Esoteric Dissertations from a One-Track Mind

January 31, 2008

The Presidential Field Narrows

Filed under: politics — Tags: — codesmithy @ 9:43 am

Since last time I talked about the U.S. Presidential race, a number of candidates have dropped out.  On the Republican side, there has been Fred Thompson and Rudy Giuliani.  On the Democratic side, Dennis Kucinich and John Edwards have both ended their bids.  The biggest surprise has been Romney’s largely lackluster performance, I honestly thought he had more of a break out capacity than he has demonstrated.

I must admit, I didn’t think McCain had much of a chance, having written: “Huckabee is strong now, but I expect as other candidates such as McCain, Thompson and Giuliani drop out, Romney will start leading” in the wake of the Iowa Caucus results.  Now it looks like McCain is the most likely candidate to get the nod on the Republican side.  I forgot the Bob Dole in ’96 precedent of the Republicans letting an old Senator that has run numerous times before and has been loyal to the party getting the nod.

Obama still looks like the heir apparent on the Democratic side, at least popularly.  However, Clinton may pull it out in a technicality on account of the super delegates, Keith Olbermann and David Shuster explain.   With Edwards and Kucinich dropping out, these developments seem to help Obama more than Clinton, the real question is whether they will help enough.

January 29, 2008

Bush’s Final State of the Union

Filed under: politics — Tags: , — codesmithy @ 8:31 am

I don’t really know what you can really say about it.  The reality distortion field around the man is epic.  I considered it particularly ballsy to make reference to “A Charge to Keep.”  Harper’s Magazine has an article that deals with Bush’s vision and irony.  Given what a hit this article was online, I was honestly surprised he wanted to mention it.  However, it seems to be the title of a book about him, so maybe he is trying to improve its sales for life after office.

In all honesty, I don’t care if the Democrats do anything this session in Congress.  OK, so they don’t have the votes for impeachment.  However, I would rather see nothing done than watch Democrats cave to this President’s petulant demands.  Practically everything he is advocating is a policy disaster waiting to happen.  The President constantly and consistently proves his uncompromising nature.  I know some Democrats feel the need to be the adults in this situation, the responsible ones.  However, being responsible in this case is to also be complicit in the President’s crimes.

This President can still do plenty of damage his last months in office.  The success of this Congress will not be judged on what gains they managed secure, but rather what further damage they were able to prevent.

January 27, 2008

The Economic Stimulus Package

Filed under: economy, politics — Tags: , — codesmithy @ 1:48 pm

Crooks and Liars has video of Keith Olbermann talking with Rachel Maddow about the economy and the stimulus package.  For a little bit of perspective, Market Watch has an article about the economic stimulus package of 1929.  I don’t consider myself a gloom and doom person about the economy in general.  I’m certainly not cheering for a crash.  However, I do think that the United States has made some policy decisions that are going to come back and bite us.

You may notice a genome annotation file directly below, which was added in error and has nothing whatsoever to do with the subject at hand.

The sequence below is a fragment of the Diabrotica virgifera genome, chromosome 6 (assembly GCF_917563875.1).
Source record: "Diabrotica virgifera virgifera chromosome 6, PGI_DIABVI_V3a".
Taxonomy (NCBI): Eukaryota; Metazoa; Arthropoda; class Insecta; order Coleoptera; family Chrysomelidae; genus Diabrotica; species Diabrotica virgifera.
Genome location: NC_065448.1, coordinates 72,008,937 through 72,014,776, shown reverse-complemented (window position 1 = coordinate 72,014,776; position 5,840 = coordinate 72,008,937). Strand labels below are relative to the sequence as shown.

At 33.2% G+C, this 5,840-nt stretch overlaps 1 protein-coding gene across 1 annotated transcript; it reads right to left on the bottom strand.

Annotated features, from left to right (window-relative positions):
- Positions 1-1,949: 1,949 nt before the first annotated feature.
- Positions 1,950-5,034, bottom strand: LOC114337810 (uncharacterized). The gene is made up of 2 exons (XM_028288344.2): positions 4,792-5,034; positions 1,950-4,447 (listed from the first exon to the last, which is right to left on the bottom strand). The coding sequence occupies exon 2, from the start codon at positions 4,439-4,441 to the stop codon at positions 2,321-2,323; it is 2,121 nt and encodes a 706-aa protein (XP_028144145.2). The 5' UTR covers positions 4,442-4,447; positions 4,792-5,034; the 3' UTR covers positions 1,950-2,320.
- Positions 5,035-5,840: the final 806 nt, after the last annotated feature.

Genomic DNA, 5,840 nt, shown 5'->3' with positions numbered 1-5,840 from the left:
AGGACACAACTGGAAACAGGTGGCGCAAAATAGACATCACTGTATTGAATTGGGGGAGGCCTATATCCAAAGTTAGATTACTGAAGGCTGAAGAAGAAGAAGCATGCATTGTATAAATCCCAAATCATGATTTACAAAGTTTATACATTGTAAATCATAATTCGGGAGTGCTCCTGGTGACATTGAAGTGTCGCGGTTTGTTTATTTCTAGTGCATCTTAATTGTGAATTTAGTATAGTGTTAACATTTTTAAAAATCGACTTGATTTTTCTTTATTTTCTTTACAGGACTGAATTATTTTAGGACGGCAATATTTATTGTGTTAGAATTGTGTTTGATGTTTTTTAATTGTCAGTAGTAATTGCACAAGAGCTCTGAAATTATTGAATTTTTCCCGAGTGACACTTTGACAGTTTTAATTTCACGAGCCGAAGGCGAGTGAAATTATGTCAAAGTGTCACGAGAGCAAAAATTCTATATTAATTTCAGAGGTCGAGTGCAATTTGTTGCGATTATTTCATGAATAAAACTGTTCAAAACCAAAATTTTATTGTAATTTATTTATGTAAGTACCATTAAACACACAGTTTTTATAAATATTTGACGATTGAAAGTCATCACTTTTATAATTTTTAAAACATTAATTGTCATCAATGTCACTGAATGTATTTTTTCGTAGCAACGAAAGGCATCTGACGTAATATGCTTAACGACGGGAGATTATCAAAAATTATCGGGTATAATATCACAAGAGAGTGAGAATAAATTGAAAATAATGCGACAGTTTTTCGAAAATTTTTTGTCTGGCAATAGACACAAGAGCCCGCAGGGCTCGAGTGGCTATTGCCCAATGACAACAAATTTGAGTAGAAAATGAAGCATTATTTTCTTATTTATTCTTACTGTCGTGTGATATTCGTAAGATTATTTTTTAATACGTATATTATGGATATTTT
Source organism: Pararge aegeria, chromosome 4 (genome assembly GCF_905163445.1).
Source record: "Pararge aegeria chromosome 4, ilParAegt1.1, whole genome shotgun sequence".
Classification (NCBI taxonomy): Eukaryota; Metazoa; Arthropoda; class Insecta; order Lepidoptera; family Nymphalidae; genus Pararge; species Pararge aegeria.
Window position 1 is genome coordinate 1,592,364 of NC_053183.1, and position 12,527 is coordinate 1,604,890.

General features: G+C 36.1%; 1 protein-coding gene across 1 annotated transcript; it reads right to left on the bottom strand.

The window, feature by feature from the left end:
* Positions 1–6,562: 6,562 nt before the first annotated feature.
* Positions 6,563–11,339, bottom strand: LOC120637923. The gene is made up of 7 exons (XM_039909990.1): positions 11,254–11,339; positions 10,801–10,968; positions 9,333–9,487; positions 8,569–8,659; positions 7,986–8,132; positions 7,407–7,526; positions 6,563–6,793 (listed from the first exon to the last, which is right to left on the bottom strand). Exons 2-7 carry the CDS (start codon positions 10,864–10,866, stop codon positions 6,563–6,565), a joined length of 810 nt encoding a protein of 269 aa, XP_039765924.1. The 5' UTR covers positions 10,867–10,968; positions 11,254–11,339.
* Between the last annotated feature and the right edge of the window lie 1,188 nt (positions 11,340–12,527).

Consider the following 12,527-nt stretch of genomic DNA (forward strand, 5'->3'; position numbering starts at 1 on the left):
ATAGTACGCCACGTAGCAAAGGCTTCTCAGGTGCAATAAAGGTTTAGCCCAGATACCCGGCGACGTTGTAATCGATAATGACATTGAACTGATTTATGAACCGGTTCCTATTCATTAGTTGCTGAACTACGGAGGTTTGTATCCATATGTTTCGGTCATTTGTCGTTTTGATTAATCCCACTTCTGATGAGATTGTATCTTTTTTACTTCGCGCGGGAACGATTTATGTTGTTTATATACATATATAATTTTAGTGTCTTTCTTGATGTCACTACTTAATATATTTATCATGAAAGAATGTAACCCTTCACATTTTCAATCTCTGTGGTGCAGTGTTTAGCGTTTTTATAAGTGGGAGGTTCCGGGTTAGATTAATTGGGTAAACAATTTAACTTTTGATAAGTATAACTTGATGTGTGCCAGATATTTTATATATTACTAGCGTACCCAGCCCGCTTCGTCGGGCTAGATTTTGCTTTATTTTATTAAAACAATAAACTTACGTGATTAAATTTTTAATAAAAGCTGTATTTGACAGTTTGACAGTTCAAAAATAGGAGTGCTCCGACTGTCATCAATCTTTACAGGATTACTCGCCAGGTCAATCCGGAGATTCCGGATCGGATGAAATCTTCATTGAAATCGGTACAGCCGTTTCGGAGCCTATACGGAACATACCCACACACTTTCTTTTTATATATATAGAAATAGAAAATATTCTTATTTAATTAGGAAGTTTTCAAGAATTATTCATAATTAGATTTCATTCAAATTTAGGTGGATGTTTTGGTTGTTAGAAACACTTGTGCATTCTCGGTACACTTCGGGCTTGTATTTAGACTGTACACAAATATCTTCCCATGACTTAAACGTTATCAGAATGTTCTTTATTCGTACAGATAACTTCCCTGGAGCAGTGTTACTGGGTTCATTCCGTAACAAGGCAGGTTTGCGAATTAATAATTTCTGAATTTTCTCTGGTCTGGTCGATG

The first one is not having a balanced budget and a huge, hamstringing debt.  This constrains actions the government can take to get us out of recession and the new malaise of the 21st century.

The second one is “The War on Terror” and more specifically, the war in Iraq.  The reconstruction of Iraq has to be one of the worst debacles in history.  Their economy is wrecked, and it probably won’t get fixed until the United States leaves.  Until the United States pulls out, or changes policy towards the country’s reconstruction (which I find even more unlikely), Iraq will continue to be a waste and a money pit.

The third reason is energy policy.  Even beyond issues like whether or not the rapid burning of fossil fuels will affect the climate of the planet, the United States continues to be a very energy intensive society.  A lot of economic development was put into strip malls, suburbs, etc.  These are poised to be the ghost-towns of the new century.  Energy is going to get a lot more expensive, not cheaper.  This has major repercussions on transport, processing, and manufacture of goods.  What it will feel like is stagflation.  Cost of living goes up, wages won’t keep pace.

Those are some of the underlying fundamentals.  This basic unpreparedness is reflected in the United States’ current account balance of -$747 billion.  Personally, I have nothing against a negative current account balance, merely the magnitude and how the money is getting used.  There are times when a negative current account balance makes sense.  It is indicative of a country that is building versus a country that is saving.  However, that is not what we are seeing.  The United States is not a country that is borrowing money to make infrastructure improvements.  We are a country that is borrowing money to buy that gas-guzzling truck, that extra pair of fancy shoes, or that big screen T.V.  In short, luxury items that depreciate in value and have no expected return on investment.  We’ve been borrowing money to finance a lifestyle.  A lifestyle that it is becoming increasingly clear, we cannot maintain.